One of my difficulties with dealing with my childlessness is that when I am brave enough to share my circumstances I am asked if I have thought about IVF or adoption  – as if that’s something I’ve not already thought about or, even worse, as if it is going to instantly solve my ‘problem’. At one point I started to feel guilty about past decisions and that I didn’t try hard enough to have a child with my husband as I wasn’t interested in  these ‘solutions’. I wondered if maybe I really didn’t want to have a child enough in the first place. I started to see the uncomfortable truth that people found it hard not to try and fix my situation, that they found it difficult just to empathise with me. The reality is I am grieving and wanted to understand what childlessness meant for me, my marriage and my future. Until I understood, accepted and dealt with the grief, which is harder than I could ever have imagined, why would I want to bring an adopted child into my world, someone with a bag of other stuff that I may not be able to deal with anyway. So please do not try and fix me. All I need is a smile, a hug or an acknowledgement that I am here…

It would be great to hear your views and experiences too.

How do you stop the war???

My day ended on a note of grief. I struggled to contain my emotions when managing the “pregnant princess” at work. We have hit a new level in this battle that is quickly becoming a war of wits, trying to see who will come out the victor.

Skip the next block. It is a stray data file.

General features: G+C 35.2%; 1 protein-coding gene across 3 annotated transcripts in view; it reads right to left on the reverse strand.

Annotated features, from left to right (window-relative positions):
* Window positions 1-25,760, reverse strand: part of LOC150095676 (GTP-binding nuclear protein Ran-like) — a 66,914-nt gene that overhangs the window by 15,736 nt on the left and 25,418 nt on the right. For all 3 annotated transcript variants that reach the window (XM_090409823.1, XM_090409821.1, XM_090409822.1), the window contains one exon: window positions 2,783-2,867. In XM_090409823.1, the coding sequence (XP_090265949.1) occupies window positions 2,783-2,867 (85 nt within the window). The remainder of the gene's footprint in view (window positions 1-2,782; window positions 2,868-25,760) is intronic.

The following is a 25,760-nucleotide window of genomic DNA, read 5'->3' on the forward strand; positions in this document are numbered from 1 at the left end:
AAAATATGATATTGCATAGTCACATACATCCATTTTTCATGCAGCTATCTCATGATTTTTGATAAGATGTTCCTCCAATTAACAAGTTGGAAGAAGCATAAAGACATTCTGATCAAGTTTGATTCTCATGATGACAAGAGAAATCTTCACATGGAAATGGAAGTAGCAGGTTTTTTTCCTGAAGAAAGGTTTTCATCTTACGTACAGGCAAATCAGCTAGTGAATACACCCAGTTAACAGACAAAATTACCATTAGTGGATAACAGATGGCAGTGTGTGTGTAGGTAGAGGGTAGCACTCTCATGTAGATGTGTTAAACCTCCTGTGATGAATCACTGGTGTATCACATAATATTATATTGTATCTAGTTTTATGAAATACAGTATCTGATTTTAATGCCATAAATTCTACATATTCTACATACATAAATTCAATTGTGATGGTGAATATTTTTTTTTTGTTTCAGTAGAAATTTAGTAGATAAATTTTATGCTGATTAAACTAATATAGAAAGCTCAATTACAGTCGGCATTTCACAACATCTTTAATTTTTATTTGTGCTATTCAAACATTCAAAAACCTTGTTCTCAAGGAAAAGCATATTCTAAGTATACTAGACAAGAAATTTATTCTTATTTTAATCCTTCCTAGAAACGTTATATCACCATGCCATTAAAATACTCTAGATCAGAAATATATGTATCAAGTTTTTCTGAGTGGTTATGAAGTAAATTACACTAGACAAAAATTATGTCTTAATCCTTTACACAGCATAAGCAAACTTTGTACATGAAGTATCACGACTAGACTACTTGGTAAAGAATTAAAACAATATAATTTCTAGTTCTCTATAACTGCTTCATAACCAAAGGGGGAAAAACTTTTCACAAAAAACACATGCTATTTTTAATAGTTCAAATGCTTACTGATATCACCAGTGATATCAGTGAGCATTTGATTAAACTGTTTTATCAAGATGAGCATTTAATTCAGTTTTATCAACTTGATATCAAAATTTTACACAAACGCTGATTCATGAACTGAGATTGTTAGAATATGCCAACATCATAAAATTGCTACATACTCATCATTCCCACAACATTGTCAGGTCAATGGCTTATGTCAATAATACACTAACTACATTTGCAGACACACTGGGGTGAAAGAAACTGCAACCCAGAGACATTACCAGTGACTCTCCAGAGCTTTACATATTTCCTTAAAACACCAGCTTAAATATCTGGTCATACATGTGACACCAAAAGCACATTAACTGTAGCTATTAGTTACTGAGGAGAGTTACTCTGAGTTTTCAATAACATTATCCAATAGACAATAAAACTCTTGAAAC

Why does it have to be this way? Why declare war? After talking with my GW circle I am beginning to see where my fear might be coming from. But it is so hard to shift from my concern that she could be using her pregnancy as a weapon (I realise that this is a strong choice of words from me here) to get what she wants and I resent that. I am genuinely pleased she is having the baby she so wanted so badly, but I am not happy about the dynamics that seem to be coming with it and effecting us all at work.

So the battle begins…. she doesn’t seem to be honest about what is really going on, which I think is that she is not pulling her weight on the team. If we give in, that means she is not playing fair. But who really wins and who really loses and why is this the only choice? All I know right now as I try and figure out what this means for me, is that I am finding it hard to stop listening to my internal gremlins and find a safe way through this that means we both win.